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Lifetime ISAs

How they work, who they're for & all best buys

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Martin and Helen S

Updated May 2018

Golden piggy bank

The launch of the LISA (Lifetime ISA) in 2017 was a damp squib – with few providers offering them. Even a year later, there are only a few more. But don't ignore it, as £1,000 of annual free cash is nowt to be sneezed at.

This guide by MoneySavingExpert.com founder Martin Lewis and MSE's chief analyst Helen Saxon takes you through the LISA, and – crucially – all the latest best buys. If there's anything you think we've missed please let us know.

Lifetime ISA need-to-knows

  • What is a Lifetime ISA?

    The Lifetime ISA (LISA) is a tax-free wrapper that lets you put up to £4,000 in it every year. It can be as cash savings – so you get interest – or stocks and shares investing – so you get share growth (or loss). It's designed for two specific purposes. The first is for first-time buyers to use towards a deposit for a residential property (see the LISA for first-time buyers). The second is for later life (OK, let's call it retirement) savings once you hit age 60 (see the LISA for retirement).

    And if you decide to use the LISA to buy your first home, you can keep it open and save for retirement. The idea behind mixing the two is a bit of behavioural economics. Many under-40s are turned on by saving for their first home in a way they aren't for saving for retirement, so the idea of bringing them together is that hopefully people will build up a savings habit for their first home, then, with a zest for saving, carry on afterwards.

    However, the strategy for saving for a home in the short term and retirement in the long term are very different.

    Quick questions

    Can the LISA rules change?

    How does the LISA's tax-free status work?

  • You get a 25% bonus each tax year on everything you put in

    Man handing over moneyYou can save up to £4,000 a year in a LISA as a lump sum or by putting in cash when you can. The state will then add a 25% bonus on top. So if you save £1,000, you'll have £1,250 and if you save the full £4,000, you'll have £5,000. And that's before interest or growth.

    • The bonus is paid every year until you hit age 50.
    • The first year's bonus will be added to your account in May 2018. But in this tax year, the bonus is paid monthly (if you've contributed that month).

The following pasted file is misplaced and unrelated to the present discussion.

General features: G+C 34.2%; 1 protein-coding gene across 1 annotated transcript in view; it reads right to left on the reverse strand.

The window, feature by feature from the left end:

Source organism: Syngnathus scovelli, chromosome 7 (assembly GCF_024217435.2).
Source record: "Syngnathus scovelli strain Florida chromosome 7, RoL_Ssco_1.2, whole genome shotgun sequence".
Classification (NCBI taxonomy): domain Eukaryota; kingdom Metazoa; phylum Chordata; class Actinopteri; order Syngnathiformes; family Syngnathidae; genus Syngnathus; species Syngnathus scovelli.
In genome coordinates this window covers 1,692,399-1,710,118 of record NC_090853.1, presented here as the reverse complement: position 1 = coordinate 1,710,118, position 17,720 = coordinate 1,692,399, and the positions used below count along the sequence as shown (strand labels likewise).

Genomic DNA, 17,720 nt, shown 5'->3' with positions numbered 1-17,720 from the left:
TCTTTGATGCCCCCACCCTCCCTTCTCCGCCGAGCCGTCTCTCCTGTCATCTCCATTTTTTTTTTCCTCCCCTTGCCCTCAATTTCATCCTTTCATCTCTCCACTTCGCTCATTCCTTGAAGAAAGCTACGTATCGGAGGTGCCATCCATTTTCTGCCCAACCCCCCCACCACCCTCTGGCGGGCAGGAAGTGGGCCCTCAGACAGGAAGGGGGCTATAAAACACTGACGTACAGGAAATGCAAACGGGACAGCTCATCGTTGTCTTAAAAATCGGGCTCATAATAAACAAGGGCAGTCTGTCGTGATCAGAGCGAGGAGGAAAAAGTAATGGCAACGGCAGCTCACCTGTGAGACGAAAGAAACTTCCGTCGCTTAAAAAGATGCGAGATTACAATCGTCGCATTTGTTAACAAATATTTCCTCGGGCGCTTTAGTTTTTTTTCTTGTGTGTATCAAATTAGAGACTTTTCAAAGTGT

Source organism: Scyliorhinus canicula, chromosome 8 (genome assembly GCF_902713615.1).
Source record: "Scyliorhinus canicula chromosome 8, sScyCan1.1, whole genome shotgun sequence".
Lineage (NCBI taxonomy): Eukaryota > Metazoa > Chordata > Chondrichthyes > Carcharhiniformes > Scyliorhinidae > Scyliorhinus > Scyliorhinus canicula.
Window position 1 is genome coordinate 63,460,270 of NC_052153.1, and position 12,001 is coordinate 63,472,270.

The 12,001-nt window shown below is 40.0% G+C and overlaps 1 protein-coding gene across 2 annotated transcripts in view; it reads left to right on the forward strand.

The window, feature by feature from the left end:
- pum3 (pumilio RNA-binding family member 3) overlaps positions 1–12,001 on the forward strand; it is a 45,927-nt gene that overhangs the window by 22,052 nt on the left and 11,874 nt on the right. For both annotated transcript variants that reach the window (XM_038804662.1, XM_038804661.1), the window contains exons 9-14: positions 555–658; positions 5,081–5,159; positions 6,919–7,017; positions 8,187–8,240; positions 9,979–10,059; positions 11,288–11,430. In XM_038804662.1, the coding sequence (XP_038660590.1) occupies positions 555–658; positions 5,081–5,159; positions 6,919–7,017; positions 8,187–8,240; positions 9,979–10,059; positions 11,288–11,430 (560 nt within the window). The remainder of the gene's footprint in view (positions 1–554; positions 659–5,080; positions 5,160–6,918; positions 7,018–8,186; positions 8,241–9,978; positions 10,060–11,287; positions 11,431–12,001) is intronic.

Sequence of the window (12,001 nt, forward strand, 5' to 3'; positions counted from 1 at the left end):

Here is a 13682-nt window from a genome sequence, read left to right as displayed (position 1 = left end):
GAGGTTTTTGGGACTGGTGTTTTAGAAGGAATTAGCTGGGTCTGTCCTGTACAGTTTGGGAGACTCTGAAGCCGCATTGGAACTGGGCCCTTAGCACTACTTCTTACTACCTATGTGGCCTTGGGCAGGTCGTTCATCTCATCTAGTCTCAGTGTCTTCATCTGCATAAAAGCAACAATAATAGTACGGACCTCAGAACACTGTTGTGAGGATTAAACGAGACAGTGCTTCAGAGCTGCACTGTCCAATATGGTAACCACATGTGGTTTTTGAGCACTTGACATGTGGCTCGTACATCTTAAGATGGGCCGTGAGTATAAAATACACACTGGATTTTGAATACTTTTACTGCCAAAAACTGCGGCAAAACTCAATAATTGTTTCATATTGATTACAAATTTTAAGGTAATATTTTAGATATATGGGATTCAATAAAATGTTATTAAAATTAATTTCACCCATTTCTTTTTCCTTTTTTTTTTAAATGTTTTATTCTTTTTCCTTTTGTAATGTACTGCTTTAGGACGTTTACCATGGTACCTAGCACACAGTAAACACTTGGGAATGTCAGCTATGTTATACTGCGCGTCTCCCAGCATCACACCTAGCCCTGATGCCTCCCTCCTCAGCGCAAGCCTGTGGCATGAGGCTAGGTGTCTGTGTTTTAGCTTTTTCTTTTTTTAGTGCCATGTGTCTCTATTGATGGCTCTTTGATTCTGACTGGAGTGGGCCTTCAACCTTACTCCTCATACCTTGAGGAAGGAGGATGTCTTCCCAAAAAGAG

• Once in your account the bonus counts as money, so you'll get interest on it too (or investment growth/loss).
    • You only get the bonus on contributions, not interest or stocks and shares growth/loss.
    • The max bonus is £33,000 if you open it at 18, and max it out until you hit 50 (unless you're born on 6 April, when the max is £32,000).
    Quick questions

    Can I save more than £4,000 a year?

    I'm not from the UK, or I'm currently living overseas. Can I open a LISA?

  • You must be aged 18 or over but under 40 when you open a Lifetime ISA

    Young boy and man

    Anyone aged 18 to 39 can open a LISA. For (grand)parents wanting to help their (grand)kids buy a home, giving them cash to put in a LISA is a great way to do it.

    If you're pushing 40, make sure you open one before you hit the cut-off age. Once you're over 40, you can continue to save into the LISA until the day before your 50th birthday.

    And, if you want to transfer it to a new provider, for example to get a better interest rate, this is allowed – and then you can add to it. You just can't open another for new money only.

    As always when there's an age limit, some will miss out. For the many people who've asked us "Isn't this age discrimination?" the answer is yes, it is. However, it is not illegal age discrimination; no more than setting a state pension age is. Bear in mind that the Help to Buy ISA also gives a 25% bonus (though on a smaller amount) and has no upper age limit. Also see our Top Savings, Top Cash ISAs and Pension Savings guides.

    Quick questions

    Can I open a LISA for my son or daughter?

    Can I keep saving in a LISA once I'm over 50?

  • Withdraw the money not for a first home or retirement and you pay a penalty (unless you die)

    You can take some or all of your cash out of a LISA before age 60 even if you're not buying a property. However, it'll usually cost you – so it's best to try to only use the LISA if you're sure the cash is for one of the two defined purposes – first-home purchase or retirement.

    • Withdrawals for other reasons have a 25% penalty, equivalent to a loss of just over 6%. At first glance the fact you've had a 25% bonus added and then a 25% penalty would leave you back where you started. Yet unfortunately the maths doesn't work like that...

      ... Imagine you saved £1,000 by April 2018 and so got a £250 bonus (due in May). So you'll have £1,250 total (ignoring interest, for ease). If you withdrew it in June, and closed the account, the 25% penalty would be £312.50. So you'd get £937.50 back.

      The way the maths works out is withdrawing for reasons other than LISA purposes loses you 6.25% of what you contributed.